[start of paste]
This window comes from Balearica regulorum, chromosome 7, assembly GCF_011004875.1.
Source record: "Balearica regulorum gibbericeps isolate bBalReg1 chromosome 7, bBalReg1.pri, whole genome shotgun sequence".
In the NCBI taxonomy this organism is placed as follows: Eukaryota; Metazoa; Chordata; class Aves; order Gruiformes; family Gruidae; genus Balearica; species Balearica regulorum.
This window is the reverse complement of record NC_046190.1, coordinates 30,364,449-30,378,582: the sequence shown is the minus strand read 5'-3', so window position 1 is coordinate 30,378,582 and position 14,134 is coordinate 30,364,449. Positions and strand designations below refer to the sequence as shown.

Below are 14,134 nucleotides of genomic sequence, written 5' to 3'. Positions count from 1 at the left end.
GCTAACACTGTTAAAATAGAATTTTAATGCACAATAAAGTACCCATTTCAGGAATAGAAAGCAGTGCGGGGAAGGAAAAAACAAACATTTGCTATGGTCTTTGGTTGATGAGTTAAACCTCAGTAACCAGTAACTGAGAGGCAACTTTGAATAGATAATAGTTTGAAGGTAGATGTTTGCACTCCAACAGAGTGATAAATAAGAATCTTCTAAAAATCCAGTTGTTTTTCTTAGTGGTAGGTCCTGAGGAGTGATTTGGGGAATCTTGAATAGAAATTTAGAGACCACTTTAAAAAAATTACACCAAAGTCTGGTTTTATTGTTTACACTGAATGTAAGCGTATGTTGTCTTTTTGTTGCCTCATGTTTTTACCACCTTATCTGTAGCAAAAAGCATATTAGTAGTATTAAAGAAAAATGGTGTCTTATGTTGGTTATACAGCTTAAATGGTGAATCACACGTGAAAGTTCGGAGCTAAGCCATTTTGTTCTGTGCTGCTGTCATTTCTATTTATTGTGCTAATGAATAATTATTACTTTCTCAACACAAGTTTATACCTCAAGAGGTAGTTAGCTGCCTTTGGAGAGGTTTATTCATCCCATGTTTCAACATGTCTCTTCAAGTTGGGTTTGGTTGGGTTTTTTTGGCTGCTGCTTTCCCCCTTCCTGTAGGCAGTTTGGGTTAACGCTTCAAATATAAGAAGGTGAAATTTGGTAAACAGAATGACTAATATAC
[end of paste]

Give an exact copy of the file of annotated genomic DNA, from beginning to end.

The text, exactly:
This window comes from Balearica regulorum, chromosome 7, assembly GCF_011004875.1.
Source record: "Balearica regulorum gibbericeps isolate bBalReg1 chromosome 7, bBalReg1.pri, whole genome shotgun sequence".
In the NCBI taxonomy this organism is placed as follows: Eukaryota; Metazoa; Chordata; class Aves; order Gruiformes; family Gruidae; genus Balearica; species Balearica regulorum.
This window is the reverse complement of record NC_046190.1, coordinates 30,364,449-30,378,582: the sequence shown is the minus strand read 5'-3', so window position 1 is coordinate 30,378,582 and position 14,134 is coordinate 30,364,449. Positions and strand designations below refer to the sequence as shown.

Below are 14,134 nucleotides of genomic sequence, written 5' to 3'. Positions count from 1 at the left end.
GCTAACACTGTTAAAATAGAATTTTAATGCACAATAAAGTACCCATTTCAGGAATAGAAAGCAGTGCGGGGAAGGAAAAAACAAACATTTGCTATGGTCTTTGGTTGATGAGTTAAACCTCAGTAACCAGTAACTGAGAGGCAACTTTGAATAGATAATAGTTTGAAGGTAGATGTTTGCACTCCAACAGAGTGATAAATAAGAATCTTCTAAAAATCCAGTTGTTTTTCTTAGTGGTAGGTCCTGAGGAGTGATTTGGGGAATCTTGAATAGAAATTTAGAGACCACTTTAAAAAAATTACACCAAAGTCTGGTTTTATTGTTTACACTGAATGTAAGCGTATGTTGTCTTTTTGTTGCCTCATGTTTTTACCACCTTATCTGTAGCAAAAAGCATATTAGTAGTATTAAAGAAAAATGGTGTCTTATGTTGGTTATACAGCTTAAATGGTGAATCACACGTGAAAGTTCGGAGCTAAGCCATTTTGTTCTGTGCTGCTGTCATTTCTATTTATTGTGCTAATGAATAATTATTACTTTCTCAACACAAGTTTATACCTCAAGAGGTAGTTAGCTGCCTTTGGAGAGGTTTATTCATCCCATGTTTCAACATGTCTCTTCAAGTTGGGTTTGGTTGGGTTTTTTTGGCTGCTGCTTTCCCCCTTCCTGTAGGCAGTTTGGGTTAACGCTTCAAATATAAGAAGGTGAAATTTGGTAAACAGAATGACTAATATAC